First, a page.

So is that a yes or no?
(He chuckles). I gotta stay focused. DeKalb is no joke. I've enjoyed being the CEO of DeKalb. We've made a tremendous amount of progress. I just want to close the deal and think about tomorrow tomorrow.
Looking back on your career, is there anything you would do differently?
Enjoy life more early on, when I was getting started. I was just so afraid that I was going to fail. My friends, family members and others have encouraged me to kind of smell the roses a little bit. So now that I’m on the back end of this, they were probably right. I could have enjoyed life a little bit more, travel more and some things that I like, but I didn’t. So I tell my daughter that now. She’s got my psychological profile. But I encourage her to enjoy life a little more while she’s young and can truly benefit from it.
What led to your decision to write books on Georgia history? What is the biggest takeaway from the two books you’ve written so far?
Well, my dad bought a set of encyclopedias back in the early 60s and that was just like having a computer in a house. We didn't have the other conveniences but we had a set of encyclopedias. My favorite one was the letter G for Georgia. I just started reading and it was just one or two things about Black people in the G for Georgia [volume]. So it just began there. I love Georgia history.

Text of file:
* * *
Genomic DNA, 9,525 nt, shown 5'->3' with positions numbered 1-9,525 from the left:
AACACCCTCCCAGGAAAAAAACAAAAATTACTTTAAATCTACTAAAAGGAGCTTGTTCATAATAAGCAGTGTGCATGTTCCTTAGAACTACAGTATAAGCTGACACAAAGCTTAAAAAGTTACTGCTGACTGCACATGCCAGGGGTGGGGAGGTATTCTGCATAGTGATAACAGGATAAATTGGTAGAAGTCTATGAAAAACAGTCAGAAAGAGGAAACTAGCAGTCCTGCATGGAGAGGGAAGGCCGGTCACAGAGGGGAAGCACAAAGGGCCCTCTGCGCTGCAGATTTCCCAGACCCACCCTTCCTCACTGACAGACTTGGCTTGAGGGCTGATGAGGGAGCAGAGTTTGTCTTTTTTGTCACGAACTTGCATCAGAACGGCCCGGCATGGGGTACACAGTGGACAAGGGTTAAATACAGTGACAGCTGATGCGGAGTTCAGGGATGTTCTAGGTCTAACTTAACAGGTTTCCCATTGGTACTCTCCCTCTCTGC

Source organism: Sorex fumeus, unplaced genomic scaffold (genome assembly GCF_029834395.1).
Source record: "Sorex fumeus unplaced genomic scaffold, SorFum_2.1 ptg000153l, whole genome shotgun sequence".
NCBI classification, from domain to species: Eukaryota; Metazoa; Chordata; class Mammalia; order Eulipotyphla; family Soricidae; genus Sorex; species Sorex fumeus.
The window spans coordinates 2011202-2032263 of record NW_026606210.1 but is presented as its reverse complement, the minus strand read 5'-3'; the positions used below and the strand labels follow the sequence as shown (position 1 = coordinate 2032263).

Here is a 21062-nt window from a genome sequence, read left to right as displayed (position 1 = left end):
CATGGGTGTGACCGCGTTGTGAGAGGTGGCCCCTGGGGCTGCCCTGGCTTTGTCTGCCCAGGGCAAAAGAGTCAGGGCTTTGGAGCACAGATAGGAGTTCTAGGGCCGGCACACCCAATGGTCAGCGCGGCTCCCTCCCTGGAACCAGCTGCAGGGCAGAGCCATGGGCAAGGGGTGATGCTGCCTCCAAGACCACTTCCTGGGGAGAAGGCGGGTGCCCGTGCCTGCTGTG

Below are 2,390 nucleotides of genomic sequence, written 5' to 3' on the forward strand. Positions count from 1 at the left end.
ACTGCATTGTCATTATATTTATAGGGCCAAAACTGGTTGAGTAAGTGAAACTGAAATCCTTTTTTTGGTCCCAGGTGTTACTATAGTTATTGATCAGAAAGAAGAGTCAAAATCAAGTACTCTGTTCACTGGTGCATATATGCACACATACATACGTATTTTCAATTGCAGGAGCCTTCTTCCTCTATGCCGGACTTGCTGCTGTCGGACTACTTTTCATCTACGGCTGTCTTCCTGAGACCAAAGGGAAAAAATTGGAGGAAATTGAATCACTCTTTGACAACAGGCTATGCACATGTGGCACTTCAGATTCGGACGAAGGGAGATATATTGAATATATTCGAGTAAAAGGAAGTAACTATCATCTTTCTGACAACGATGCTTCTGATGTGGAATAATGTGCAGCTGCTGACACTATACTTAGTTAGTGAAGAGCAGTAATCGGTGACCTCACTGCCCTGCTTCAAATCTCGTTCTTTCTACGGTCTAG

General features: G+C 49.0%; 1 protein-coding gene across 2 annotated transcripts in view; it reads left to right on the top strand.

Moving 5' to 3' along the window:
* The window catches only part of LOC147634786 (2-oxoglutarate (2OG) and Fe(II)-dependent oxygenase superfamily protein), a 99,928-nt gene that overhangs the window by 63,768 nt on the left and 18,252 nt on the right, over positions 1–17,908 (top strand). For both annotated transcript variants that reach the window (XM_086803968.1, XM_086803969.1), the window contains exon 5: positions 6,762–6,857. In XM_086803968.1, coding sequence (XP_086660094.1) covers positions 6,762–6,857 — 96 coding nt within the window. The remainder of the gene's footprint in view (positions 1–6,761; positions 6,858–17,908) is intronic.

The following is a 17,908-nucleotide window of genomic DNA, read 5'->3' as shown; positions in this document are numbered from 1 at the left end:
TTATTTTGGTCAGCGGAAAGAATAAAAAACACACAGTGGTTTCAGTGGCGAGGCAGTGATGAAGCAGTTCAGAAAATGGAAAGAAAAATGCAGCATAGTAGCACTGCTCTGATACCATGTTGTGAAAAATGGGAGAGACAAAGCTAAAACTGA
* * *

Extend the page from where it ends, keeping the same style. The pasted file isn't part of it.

The most important takeaway is that we should not paint history with a broad brush, particularly as it relates to the era of slavery, after enslaved Blacks along with white and Native American allies fought valiantly and courageously against the system of chattel slavery. What’s not told is that thousands earned their freedom successfully during that period of enslavement in Georgia.
You’re working on another book. What is it about?
It’s an extension of research. I’m generally interested in the founding of Georgia, 1733 to 1865. This book looks more closely at James Oglethorpe, the father of Georgia, and how his relationship with formerly enslaved Black men helped to shape the prehistory of the abolitionist movement.